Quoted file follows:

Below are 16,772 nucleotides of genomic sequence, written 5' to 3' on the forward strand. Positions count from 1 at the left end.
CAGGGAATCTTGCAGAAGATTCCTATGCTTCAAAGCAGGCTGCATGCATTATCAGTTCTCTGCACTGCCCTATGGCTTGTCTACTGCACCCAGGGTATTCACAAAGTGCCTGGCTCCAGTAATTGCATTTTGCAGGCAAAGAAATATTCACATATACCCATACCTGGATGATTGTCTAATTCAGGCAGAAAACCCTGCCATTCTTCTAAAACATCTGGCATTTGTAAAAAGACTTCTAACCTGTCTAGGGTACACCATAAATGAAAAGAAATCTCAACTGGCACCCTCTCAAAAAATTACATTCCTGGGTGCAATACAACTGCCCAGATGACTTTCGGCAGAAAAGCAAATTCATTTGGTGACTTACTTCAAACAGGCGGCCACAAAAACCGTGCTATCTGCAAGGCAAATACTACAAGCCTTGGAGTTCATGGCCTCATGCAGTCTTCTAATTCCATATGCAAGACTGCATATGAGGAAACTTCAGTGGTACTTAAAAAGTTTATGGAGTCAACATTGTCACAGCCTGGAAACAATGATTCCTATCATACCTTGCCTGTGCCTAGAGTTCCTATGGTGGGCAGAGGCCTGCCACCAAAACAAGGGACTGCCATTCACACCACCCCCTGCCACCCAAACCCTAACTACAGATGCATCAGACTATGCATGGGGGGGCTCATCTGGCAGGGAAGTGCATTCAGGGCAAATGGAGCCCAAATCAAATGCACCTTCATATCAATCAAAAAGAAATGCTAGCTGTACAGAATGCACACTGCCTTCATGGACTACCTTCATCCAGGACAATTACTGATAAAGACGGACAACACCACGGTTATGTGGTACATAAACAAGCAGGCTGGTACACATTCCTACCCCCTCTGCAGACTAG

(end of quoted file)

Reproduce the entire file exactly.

Below are 16,772 nucleotides of genomic sequence, written 5' to 3' on the forward strand. Positions count from 1 at the left end.
CAGGGAATCTTGCAGAAGATTCCTATGCTTCAAAGCAGGCTGCATGCATTATCAGTTCTCTGCACTGCCCTATGGCTTGTCTACTGCACCCAGGGTATTCACAAAGTGCCTGGCTCCAGTAATTGCATTTTGCAGGCAAAGAAATATTCACATATACCCATACCTGGATGATTGTCTAATTCAGGCAGAAAACCCTGCCATTCTTCTAAAACATCTGGCATTTGTAAAAAGACTTCTAACCTGTCTAGGGTACACCATAAATGAAAAGAAATCTCAACTGGCACCCTCTCAAAAAATTACATTCCTGGGTGCAATACAACTGCCCAGATGACTTTCGGCAGAAAAGCAAATTCATTTGGTGACTTACTTCAAACAGGCGGCCACAAAAACCGTGCTATCTGCAAGGCAAATACTACAAGCCTTGGAGTTCATGGCCTCATGCAGTCTTCTAATTCCATATGCAAGACTGCATATGAGGAAACTTCAGTGGTACTTAAAAAGTTTATGGAGTCAACATTGTCACAGCCTGGAAACAATGATTCCTATCATACCTTGCCTGTGCCTAGAGTTCCTATGGTGGGCAGAGGCCTGCCACCAAAACAAGGGACTGCCATTCACACCACCCCCTGCCACCCAAACCCTAACTACAGATGCATCAGACTATGCATGGGGGGGCTCATCTGGCAGGGAAGTGCATTCAGGGCAAATGGAGCCCAAATCAAATGCACCTTCATATCAATCAAAAAGAAATGCTAGCTGTACAGAATGCACACTGCCTTCATGGACTACCTTCATCCAGGACAATTACTGATAAAGACGGACAACACCACGGTTATGTGGTACATAAACAAGCAGGCTGGTACACATTCCTACCCCCTCTGCAGACTAG